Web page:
A few years ago, a Systems Engineer at USC Berkeley wanted to understand how we could put a man on the moon, yet couldn’t do things that seemed straightforward – like designing buildings that functioned properly, agreeing on where to build freeways, etc.
He identified that some problems were wicked, while other problems were tame.
This concept helps us understand when we’ll get results with our communication, and when we won’t.
Many business presentations have wicked messages – that is, not enough is made clear for people to take action. Even when the listeners say they will!
If you are unknowingly delivering wicked messages, then your ideas are being wasted and opportunities are being missed.
What is a wicked message?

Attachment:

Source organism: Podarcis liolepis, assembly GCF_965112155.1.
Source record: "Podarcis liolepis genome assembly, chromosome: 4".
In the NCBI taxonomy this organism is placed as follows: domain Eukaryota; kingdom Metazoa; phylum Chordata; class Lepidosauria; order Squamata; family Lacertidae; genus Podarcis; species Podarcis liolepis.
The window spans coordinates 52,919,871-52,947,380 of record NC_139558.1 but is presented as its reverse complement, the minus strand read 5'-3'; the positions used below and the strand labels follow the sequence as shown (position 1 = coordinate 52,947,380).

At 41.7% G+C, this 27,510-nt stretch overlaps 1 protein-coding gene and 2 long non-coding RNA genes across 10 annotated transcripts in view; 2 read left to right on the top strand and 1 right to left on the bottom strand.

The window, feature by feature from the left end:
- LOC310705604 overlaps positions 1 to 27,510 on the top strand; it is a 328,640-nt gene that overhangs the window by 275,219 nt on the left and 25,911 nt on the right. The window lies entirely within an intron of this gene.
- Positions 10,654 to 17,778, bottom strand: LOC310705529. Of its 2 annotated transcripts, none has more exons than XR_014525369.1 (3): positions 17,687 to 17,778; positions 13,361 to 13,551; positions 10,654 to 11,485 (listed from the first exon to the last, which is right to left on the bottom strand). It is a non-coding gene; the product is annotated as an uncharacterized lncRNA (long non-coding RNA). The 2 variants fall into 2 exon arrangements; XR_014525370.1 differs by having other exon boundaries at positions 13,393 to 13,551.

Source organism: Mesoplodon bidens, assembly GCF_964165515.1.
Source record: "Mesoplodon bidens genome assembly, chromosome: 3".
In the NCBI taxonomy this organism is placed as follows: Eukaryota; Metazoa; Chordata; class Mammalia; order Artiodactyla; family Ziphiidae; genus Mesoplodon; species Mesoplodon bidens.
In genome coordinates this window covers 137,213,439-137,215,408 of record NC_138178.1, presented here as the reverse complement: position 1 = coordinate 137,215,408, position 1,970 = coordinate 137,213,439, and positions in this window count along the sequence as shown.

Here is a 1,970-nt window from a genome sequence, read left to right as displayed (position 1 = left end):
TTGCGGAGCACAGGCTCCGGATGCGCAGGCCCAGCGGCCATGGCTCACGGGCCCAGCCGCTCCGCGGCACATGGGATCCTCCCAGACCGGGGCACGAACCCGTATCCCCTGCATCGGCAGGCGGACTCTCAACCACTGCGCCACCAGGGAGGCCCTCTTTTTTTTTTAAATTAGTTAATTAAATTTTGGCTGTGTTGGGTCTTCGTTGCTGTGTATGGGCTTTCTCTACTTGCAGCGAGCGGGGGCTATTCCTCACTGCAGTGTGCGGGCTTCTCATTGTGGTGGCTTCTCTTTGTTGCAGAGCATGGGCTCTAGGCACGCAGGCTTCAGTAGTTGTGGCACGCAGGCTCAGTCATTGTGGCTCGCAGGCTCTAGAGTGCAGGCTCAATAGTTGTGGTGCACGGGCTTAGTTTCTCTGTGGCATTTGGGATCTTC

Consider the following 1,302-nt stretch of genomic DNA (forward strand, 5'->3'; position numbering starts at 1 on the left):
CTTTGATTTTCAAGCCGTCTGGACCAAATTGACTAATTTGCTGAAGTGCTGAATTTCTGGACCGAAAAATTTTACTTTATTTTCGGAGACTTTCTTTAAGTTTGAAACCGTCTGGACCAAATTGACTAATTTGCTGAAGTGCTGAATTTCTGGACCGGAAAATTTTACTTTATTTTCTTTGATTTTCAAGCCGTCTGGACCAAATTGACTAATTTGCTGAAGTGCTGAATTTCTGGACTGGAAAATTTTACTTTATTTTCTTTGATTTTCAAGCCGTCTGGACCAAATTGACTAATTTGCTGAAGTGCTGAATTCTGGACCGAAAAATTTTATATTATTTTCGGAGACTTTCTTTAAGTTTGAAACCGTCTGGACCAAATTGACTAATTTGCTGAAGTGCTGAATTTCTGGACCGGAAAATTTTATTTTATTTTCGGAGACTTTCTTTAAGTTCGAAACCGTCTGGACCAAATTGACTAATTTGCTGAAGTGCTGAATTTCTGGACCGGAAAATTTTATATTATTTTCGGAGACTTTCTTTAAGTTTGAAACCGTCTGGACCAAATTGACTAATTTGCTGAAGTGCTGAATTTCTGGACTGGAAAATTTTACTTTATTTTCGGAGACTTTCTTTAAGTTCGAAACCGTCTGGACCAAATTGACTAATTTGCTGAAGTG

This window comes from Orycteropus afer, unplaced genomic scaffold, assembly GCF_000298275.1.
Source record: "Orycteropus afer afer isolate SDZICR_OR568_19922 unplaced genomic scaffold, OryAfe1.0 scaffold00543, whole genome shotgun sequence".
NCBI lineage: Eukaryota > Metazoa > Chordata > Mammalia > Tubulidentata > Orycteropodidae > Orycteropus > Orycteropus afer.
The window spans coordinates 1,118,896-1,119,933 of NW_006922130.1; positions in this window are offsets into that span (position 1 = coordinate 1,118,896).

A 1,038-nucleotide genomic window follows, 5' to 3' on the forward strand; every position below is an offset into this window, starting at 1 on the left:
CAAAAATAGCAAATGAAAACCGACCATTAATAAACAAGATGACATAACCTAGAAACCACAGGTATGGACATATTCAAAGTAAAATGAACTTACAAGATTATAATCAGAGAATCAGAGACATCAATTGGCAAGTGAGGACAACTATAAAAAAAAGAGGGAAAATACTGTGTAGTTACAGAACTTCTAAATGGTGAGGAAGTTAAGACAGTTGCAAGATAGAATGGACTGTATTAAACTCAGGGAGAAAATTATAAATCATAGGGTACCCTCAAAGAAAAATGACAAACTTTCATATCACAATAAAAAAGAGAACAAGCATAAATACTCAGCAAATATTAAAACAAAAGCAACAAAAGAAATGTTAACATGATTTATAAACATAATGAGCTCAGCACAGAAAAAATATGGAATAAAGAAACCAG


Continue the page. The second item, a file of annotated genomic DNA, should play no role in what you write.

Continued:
With a tame problem you have a clear idea of the outcome.
A builder has a tame problem because the architectural plans define the outcome. He will still have problems but not Wicked Problems because he can always refer back to the plans for clarity.
Wicked problems exist when they are many possible outcomes or variables change.
People don’t take action on wicked messages because they seem:
- Unclear (a long or overly detailed presentation)
- Impractical (‘rah, rah’ type motivational talks about ‘service’ or ‘commitment’)
- Have no well-defined starting point (what do you want them to do next?)
- Vague about measurement (how will this action/project be assessed?)
- Not linked to the listener’s role (no examples)
- Unstable (listener is unclear if the parameters will change)
Have a think about your next presentation make sure the audience knows *exactly* what to do next.
Part 2 will outline how to persuade people to take action.